What You Need to Know
- A holding by the Eighth Circuit Court of Appeals in recent months took a stance on the causation standard for False Claims Act cases premised on violations of the Anti-Kickback Statute.
- The Court’s holding, which conflicts with a previous Third Circuit holding, provides defendants in these cases with a valid new defense.
- It is not far-fetched to imagine that this circuit split could eventually bring this issue before the U.S. Supreme Court.
Individuals and companies charged with violating the federal False Claims Act (FCA) based on Anti-Kickback Statute (AKS) violations may now have a valid defense to raise.
The FCA imposes civil liability on anyone who presents or conspires to “present[ ] ... a false or fraudulent claim” to the government. This is usually related to goods or services. The AKS, which was amended in 2010, states that submitting a claim to the government that “includes items or services resulting from a[n] [anti-kickback] violation” makes a claim “false or fraudulent” under the FCA. Plainly stated, the government’s broad interpretation has been that any claim submitted that violates the AKS is tantamount to committing a FCA violation.
Recently, the U.S. Court for Appeals for the Eighth Circuit, in the matter United States ex rel. Cairns v. D.S. Med., LLC, took a stance on the causation standard for FCA cases premised on AKS violations.
The Court’s holding in Cairns offered up a pivotal new defense for defendants in these types of cases, rejecting the government’s broad interpretation. The holding relied upon interpretation of the plain meaning of the statutory words “resulting from” in the 2010 AKS amendment. In reaching its decision, the Court considered a 2014 U.S. Supreme Court case, Burrage v. United States, in which the Court held that “results from” essentially establishes “a requirement of actual causality” such that, in that case, a "but-for cause of the death” had to be proven. As a result, the Cairns Court explained that the interpretation in Burrage equally applies to the AKS amendment. Therefore, the Court held that when a plaintiff seeks to establish falsity or fraud under the FCA premised on an AKS violation, the plaintiff must demonstrate that “but-for the illegal kickbacks”, the defendant would not have included particular “items or services” in its claims to the government.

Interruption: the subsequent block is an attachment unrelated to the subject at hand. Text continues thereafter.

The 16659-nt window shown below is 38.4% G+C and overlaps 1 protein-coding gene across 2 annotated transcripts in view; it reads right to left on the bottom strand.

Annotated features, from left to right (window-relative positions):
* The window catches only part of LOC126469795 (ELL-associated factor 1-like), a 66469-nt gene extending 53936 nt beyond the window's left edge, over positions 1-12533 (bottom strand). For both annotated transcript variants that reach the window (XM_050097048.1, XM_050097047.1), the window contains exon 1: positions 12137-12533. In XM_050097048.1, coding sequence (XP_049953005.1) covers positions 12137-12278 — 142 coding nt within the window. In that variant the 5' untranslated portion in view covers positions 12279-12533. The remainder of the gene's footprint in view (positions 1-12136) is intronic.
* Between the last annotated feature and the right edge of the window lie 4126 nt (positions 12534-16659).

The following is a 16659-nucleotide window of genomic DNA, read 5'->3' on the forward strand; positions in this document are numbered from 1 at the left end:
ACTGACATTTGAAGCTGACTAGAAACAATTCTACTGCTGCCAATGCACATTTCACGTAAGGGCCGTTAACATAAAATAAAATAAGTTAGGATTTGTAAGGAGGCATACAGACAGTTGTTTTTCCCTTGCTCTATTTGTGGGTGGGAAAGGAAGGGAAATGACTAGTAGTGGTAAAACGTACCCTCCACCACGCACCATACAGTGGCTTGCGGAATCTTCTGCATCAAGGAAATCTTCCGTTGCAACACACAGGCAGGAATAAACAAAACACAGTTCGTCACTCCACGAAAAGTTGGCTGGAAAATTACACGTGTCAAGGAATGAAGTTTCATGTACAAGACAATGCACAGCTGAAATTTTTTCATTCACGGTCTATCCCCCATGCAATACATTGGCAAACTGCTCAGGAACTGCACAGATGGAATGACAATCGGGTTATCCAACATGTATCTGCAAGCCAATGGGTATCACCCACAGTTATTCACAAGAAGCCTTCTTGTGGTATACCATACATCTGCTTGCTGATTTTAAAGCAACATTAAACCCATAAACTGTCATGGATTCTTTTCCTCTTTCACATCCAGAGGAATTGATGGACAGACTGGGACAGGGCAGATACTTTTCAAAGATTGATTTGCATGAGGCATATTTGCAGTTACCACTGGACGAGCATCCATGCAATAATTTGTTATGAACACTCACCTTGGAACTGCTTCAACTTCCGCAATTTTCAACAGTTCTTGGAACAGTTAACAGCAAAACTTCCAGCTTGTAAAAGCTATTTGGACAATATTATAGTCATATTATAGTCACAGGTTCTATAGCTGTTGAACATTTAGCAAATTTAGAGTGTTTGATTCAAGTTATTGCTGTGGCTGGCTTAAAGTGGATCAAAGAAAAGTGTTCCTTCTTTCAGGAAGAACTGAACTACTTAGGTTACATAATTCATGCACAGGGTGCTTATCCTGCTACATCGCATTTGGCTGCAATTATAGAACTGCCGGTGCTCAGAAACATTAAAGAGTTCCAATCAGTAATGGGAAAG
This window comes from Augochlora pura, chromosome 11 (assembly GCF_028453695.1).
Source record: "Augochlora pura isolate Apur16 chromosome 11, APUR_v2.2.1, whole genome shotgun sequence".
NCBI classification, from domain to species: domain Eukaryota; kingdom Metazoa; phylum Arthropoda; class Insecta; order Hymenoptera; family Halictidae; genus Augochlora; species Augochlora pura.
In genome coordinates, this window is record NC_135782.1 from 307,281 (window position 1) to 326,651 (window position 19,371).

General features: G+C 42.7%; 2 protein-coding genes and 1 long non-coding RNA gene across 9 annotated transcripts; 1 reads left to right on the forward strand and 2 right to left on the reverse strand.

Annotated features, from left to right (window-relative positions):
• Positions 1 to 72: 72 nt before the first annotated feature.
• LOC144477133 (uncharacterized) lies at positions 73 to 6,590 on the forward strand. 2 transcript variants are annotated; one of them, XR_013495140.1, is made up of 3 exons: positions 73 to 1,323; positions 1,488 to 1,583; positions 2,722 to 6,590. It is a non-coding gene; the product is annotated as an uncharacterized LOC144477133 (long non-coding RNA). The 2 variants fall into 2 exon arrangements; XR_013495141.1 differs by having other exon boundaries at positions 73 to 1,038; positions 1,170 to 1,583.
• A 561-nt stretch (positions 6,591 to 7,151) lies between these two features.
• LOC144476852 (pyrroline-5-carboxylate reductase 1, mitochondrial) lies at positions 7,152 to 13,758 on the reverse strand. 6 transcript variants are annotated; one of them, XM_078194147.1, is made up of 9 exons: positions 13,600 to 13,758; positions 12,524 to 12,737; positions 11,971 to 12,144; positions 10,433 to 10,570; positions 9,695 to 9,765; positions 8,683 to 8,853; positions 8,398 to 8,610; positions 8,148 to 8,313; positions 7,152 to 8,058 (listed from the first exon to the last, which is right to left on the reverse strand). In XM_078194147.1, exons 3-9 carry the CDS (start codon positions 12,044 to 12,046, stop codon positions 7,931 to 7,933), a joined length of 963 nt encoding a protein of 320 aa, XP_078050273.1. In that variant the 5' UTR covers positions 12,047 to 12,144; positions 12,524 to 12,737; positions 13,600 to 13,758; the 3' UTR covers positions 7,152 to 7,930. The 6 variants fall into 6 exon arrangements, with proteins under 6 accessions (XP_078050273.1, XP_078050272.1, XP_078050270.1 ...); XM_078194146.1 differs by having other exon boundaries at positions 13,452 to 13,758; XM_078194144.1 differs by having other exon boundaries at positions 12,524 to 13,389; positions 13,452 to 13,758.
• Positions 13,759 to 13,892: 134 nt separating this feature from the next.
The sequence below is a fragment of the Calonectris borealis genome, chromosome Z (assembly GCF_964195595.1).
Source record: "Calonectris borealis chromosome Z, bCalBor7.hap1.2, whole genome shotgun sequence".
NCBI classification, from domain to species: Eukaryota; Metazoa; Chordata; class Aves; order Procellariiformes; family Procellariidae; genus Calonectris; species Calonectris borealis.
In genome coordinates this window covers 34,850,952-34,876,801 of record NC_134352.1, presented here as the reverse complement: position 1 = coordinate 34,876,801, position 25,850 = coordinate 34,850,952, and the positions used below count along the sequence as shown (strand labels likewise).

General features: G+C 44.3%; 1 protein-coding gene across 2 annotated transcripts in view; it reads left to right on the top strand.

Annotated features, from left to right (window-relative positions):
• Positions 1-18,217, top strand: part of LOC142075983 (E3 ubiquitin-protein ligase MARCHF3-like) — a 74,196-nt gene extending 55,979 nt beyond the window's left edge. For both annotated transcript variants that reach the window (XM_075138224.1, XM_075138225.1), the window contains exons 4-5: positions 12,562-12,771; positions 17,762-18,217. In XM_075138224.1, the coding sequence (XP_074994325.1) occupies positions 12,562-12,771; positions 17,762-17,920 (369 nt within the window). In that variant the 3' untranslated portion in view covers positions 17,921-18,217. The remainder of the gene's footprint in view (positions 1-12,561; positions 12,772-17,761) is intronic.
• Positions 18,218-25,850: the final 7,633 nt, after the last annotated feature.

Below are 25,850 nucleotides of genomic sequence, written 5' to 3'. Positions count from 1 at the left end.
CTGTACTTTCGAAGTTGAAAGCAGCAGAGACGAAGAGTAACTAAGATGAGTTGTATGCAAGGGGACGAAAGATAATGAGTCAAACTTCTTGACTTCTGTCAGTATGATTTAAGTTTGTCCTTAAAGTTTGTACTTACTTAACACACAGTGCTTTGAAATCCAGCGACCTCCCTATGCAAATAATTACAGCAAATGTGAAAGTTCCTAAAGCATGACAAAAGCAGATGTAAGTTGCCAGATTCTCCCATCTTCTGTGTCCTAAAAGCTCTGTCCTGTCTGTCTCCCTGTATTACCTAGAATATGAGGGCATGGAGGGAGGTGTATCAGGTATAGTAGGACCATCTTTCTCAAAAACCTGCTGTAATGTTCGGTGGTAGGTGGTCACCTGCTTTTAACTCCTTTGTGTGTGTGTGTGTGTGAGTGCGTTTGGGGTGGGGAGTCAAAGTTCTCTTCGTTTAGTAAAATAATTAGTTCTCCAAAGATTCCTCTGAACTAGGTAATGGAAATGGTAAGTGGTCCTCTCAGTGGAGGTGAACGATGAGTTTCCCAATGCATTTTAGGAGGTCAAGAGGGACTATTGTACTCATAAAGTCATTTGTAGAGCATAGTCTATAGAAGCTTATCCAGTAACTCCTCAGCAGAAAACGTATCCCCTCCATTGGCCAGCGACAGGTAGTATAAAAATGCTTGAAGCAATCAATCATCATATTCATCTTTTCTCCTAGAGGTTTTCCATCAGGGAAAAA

It is worth noting that this Eighth Circuit decision is the first case that has established a “but-for” causational standard as the decision creates a circuit split with the Third Circuit decision in United States ex rel. Greenfield v. Medco Health Sols. Inc. In Greenfield, the Third Circuit held that, although the AKS’s “resulting from” language requires some nexus between the reimbursement claims submitted and the kickback scheme, it does not require the plaintiff show but-for causation.
How the two circuits reached different conclusions is explained in Cairns; the Third Circuit looked to legislative history while the Eighth Circuit relied upon the plain meaning of the statutory language to interpret the statute.
Whether other district and circuit courts will adopt the Cairns Court’s reasoning remains to be seen. However, this holding, while not controlling for other district and circuit courts, signals that courts across the United States will soon be faced with defendants’ counsel advocating this defense in cases before them, forcing the courts to take a position in FCA cases based on AKS violations, and offering guidance if these courts so choose to adopt similar reasoning. It is not far-fetched in saying that such a circuit split on this issue could eventually find itself before the U.S. Supreme Court.
Please contact the authors with questions related to the issues discussed in this Alert, or to discuss your specific circumstances.